Darryl Stewart
By Darryl Stewart
image of people sitting at a window table looking out at a city

Your biggest leadership fault and what to do about it

You are a hypocrite. So am I. We all are.

Most of us are remarkably skilled at seeing the faults in others. It is easy to see that if Martha listened a little more and slowed down a notch, her co-workers would like her much better. It is easy to see that David is too focused on the budget and needs to be more caring with the people working for him if he wants them to pay more attention to dollars and cents.

It is much harder, though, to look at ourselves critically.

The result is that when we are coaching people on their shortcomings, they may have a very hard time with it. The hypocrisy can be overpowering. Martha cannot heed our advice to slow down and listen more because she can’t get over how much time we spend talking about sports in the workplace. David can’t accept our “get human” advice because he knows we have been over budget every year since the beginning of time.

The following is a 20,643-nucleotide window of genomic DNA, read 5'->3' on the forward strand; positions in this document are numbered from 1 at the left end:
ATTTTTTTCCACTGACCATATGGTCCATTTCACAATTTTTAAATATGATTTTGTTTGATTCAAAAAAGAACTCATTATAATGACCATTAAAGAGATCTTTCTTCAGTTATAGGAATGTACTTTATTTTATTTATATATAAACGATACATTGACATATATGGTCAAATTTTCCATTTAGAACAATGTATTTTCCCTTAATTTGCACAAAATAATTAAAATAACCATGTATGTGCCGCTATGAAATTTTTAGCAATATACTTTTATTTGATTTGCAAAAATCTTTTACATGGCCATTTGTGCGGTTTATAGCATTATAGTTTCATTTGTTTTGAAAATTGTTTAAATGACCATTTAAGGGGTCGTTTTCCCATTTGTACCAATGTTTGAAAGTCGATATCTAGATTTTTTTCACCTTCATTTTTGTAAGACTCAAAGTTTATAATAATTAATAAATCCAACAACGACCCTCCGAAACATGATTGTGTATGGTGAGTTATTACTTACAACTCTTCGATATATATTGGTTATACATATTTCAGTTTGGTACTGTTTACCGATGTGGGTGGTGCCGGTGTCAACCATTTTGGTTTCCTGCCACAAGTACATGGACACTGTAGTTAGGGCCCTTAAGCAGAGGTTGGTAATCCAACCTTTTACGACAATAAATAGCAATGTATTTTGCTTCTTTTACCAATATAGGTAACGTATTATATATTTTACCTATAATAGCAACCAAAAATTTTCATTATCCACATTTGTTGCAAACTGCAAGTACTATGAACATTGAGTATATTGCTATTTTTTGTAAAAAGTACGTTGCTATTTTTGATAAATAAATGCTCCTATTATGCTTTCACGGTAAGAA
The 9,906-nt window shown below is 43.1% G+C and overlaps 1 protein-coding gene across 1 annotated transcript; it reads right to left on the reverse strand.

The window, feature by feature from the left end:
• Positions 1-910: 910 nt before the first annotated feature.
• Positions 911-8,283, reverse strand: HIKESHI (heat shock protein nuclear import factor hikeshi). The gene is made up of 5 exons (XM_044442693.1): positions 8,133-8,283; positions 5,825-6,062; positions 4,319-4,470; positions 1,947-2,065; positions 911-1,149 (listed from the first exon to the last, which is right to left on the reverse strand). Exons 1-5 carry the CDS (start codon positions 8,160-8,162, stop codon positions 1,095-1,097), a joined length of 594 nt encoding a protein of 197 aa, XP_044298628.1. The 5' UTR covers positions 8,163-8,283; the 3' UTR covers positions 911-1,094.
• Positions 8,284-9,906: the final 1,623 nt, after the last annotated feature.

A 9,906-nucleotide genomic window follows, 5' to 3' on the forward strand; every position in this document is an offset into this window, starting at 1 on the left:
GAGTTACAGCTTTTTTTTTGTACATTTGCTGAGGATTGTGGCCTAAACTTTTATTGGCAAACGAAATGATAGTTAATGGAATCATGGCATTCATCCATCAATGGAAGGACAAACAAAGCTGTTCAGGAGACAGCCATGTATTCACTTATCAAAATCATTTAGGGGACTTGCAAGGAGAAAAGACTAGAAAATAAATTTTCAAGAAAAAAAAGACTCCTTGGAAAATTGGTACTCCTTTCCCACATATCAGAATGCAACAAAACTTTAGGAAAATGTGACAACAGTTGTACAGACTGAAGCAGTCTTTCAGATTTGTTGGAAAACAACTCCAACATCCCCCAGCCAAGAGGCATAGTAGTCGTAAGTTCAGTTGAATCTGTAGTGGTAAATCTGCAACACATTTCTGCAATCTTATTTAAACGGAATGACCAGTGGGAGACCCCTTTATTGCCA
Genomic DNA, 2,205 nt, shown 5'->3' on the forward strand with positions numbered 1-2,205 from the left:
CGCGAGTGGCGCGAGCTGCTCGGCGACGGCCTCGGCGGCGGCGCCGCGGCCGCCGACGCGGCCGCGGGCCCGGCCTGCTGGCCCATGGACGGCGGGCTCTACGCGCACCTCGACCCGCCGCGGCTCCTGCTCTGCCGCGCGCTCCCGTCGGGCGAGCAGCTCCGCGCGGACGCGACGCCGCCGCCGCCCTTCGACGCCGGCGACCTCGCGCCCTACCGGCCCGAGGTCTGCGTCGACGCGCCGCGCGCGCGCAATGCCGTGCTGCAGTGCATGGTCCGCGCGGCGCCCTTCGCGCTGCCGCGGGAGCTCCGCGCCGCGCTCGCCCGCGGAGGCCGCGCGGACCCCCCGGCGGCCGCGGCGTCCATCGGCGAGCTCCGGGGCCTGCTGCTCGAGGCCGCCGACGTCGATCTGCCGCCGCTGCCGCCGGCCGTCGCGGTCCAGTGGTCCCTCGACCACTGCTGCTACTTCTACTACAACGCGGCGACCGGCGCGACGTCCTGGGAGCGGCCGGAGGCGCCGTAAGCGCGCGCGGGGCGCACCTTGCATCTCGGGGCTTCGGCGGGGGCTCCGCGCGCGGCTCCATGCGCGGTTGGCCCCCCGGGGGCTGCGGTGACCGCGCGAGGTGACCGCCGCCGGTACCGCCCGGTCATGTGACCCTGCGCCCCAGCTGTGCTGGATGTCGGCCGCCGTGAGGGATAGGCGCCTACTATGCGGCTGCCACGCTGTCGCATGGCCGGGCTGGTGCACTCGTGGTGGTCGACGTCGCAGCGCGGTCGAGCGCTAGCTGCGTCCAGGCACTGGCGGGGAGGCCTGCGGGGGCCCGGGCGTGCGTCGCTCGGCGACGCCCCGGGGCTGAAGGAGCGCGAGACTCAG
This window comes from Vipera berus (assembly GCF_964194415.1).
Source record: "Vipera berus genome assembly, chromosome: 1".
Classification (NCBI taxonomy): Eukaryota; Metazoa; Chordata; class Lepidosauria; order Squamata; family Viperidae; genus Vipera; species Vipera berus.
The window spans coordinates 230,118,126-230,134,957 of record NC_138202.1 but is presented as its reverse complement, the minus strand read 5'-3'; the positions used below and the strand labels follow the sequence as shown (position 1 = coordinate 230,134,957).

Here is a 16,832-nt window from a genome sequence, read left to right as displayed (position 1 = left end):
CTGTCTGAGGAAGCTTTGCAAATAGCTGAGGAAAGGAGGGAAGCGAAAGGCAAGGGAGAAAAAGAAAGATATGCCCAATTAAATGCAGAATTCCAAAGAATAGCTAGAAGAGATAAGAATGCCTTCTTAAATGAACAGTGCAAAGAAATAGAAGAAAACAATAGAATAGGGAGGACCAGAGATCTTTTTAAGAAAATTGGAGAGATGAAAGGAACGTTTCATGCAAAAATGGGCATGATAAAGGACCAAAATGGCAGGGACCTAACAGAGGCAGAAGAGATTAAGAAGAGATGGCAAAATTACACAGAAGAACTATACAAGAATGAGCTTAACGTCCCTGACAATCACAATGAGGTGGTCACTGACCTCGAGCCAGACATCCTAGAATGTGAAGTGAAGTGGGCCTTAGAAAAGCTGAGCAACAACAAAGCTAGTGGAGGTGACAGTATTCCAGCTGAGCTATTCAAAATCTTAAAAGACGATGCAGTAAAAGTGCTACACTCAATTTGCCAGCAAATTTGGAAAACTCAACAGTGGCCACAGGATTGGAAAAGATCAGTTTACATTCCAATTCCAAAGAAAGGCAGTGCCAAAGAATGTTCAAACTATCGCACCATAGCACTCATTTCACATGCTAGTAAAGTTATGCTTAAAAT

There are two very important ways to help our staff get over the fact that we are just as imperfect as they are:

  • Ask for their feedback about what we could do better ourselves.
  • Admit you are a hypocrite.

At IBEX Payroll, we have made the first point a part of our staff coaching sessions. “What can I do to be a better coach or a more effective team member?” is asked during these sessions. And the correct answer to whatever a team member says is “thank you”. Whether we agree or not, we have to accept that this is what they see even if we can’t see it ourselves. By opening ourselves up as coaches to the observations of our staff, our intent is to make our observations about employee performance easier to accept.

Admitting to being a hypocrite means prefacing advice with the truth of the matter. “David, I am not perfect and I have many faults, as you no doubt have noticed. Yesterday I saw… it reminded me of myself in situations where I’ve done similar things, I’ve learned that… I recommend you/here are some ideas/you could try/I suggest…”

When we are strong enough to admit our own weaknesses and demonstrate our vulnerability, we become more credible as coaches and leaders.